The Secrets Within
How well do you think you know your spouse, partner, or best friend? You’ve probably known each other for years, maybe even most of your lives. You’ve shared confidences and know things about that person no one else does, things that haven’t even been shared with parents or close relatives.
Of course, your loved one has chummy relationships with others outside the immediate circle such as work colleagues and social friends. But those people only see part of the picture, only the part your beloved wants to show. You, the spouse or the best bud, know the innermost depths. You know what’s kept in the bottom drawer of the bedside table. Or do you?
In Lying Blind, book six in my Nan Vining series (out February 28 by Alibi/Random House), I send Nan on a journey that rocks her faith in her once steadfast relationship with her beloved. Nan is a haunted and driven Pasadena, CA homicide detective, a single mom, and the longtime girlfriend of police sergeant Jim Kissick. Jim has always been Nan’s rock, her strong silent man, her Gary Cooper. He’s stood by her during dark times in her life. Terrible times, which have left their mark on her both psychologically and physically. He’s lifted her up with his cool head, dry wit, devotion, and hot sex. They were planning on spending their lives together, getting married after their teenagers from prior marriages are launched. Until the day that Jim responded to a call at a sprawling Pasadena estate, where he finds the naked body of a beautiful young woman floating facedown in a drift of rose petals blowing on the breeze.
By the time Nan arrives on scene, Jim has pulled the dead woman from the pool, secured the area, and sequestered the wealthy homeowners, Teddy and Rebecca Sexton. It’s all been straightforward, so why is Jim acting sketchy and evasive? Nan is full of questions, and not just about the Jane Doe. Why did Teddy text Jim instead of calling 911? Jim’s explanation—that he’s simply an old friend of Teddy and Rebecca Sexton—doesn’t sit well with Nan. She senses that they’re all hiding something—including Jim.
Then a drought-ravaged lake in a bucolic Central California town reveals a grisly secret. When two local detectives arrive in Pasadena to interview Jim and the Sextons about a mysterious death from years back, Nan realizes she has good reasons for her suspicions, making her question everything she thought she knew about Jim.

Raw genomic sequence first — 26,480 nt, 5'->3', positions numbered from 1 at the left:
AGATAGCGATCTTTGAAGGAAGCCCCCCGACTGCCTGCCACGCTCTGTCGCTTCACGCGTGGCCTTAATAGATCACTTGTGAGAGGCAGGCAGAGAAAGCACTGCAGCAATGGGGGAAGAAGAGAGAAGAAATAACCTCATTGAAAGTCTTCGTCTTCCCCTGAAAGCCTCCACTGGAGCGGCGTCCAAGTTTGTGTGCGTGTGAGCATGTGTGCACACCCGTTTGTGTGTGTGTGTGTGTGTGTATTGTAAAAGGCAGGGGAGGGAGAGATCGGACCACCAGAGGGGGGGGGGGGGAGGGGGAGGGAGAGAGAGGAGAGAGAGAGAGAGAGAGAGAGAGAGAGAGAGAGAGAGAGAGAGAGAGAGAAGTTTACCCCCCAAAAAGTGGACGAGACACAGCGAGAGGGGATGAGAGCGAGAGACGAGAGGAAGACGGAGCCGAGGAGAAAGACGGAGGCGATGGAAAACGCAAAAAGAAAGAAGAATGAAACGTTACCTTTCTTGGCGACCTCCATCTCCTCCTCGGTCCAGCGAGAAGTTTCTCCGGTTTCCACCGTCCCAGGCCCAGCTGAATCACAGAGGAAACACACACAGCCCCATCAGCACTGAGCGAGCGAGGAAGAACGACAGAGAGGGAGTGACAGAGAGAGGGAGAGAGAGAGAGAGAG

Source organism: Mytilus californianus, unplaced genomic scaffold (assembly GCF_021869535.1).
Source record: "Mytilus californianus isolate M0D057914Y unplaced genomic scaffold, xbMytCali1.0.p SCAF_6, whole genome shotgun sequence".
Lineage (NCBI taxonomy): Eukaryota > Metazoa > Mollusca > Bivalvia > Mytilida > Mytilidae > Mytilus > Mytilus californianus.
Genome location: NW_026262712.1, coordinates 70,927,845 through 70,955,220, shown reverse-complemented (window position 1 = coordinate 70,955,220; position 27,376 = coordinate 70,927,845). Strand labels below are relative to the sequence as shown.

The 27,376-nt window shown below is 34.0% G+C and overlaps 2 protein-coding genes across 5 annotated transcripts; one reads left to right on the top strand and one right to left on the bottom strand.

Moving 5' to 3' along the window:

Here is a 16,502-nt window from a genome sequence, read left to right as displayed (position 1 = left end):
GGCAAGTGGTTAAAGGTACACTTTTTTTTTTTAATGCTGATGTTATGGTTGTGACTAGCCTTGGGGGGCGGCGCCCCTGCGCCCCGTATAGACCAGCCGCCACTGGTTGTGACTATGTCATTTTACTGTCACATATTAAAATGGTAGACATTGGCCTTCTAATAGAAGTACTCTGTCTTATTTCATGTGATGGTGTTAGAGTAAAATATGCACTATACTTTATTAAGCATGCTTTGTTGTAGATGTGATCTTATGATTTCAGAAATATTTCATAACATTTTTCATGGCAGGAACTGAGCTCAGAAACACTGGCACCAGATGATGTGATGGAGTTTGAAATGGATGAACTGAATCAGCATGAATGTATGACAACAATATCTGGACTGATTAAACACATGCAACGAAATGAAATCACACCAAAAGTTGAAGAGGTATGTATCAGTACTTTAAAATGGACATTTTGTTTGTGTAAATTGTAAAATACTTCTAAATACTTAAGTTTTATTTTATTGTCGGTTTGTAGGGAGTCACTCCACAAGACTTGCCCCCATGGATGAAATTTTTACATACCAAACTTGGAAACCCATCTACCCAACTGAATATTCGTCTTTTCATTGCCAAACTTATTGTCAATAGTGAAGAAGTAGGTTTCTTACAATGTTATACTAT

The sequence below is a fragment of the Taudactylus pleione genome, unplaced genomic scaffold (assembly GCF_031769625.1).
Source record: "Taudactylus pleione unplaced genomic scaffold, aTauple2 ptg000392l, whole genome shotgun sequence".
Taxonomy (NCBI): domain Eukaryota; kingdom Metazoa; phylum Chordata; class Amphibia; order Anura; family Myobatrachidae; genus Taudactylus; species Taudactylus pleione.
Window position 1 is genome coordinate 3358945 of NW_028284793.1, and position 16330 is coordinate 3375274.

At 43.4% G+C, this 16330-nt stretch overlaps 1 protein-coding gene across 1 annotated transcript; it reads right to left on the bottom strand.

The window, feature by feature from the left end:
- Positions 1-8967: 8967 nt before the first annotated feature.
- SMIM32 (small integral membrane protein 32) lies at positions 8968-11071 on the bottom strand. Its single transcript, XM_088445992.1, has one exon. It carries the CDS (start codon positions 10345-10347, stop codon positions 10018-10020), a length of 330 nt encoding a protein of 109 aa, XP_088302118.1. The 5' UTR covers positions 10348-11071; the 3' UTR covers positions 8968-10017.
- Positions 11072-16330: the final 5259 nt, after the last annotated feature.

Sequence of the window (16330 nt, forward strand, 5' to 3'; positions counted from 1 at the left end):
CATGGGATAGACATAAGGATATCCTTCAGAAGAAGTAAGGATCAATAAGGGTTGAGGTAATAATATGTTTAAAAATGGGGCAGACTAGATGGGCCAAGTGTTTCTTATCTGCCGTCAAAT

When I sat down to think about writing the next book in the Nan Vining series, Jim Kissick popped into my mind as being the focus. He didn’t play a big role in Killing Secrets (Nan #5), but he entered that book when his steady hand was welcome and did what he needed to do. He’s a favorite character of mine, and fans of the series love him. But while I sat at my desk, staring out the window, looking much like I wasn’t working at all, I started thinking about Jim. What do we know about him really? We know the bones of his life. What he’s accomplished. How he goes about his days. And we think, using a favorite analogy of a former boss of mine, like in a game of Tiddlywinks, if we push on him, we’ll know which way he’ll jump. But what about Jim’s blank spaces? The things he hasn’t revealed? Many of us have youthful indiscretions we don’t talk about. Maybe Jim has secrets from long ago he’d prefer to forget, maybe something more than just an indiscretion.
That was the launching point for Lying Blind. This book takes Nan Vining, and me, on an unexpected journey through Jim’s past, casting a net that ensnares a group of disparate characters, who share a connection to a long ago tragedy. The repercussions ripple across the decades until they explode when the corpse of poor Jane Doe is found floating in that swimming pool. I enjoyed writing Lying Blind. I hope you enjoy reading it.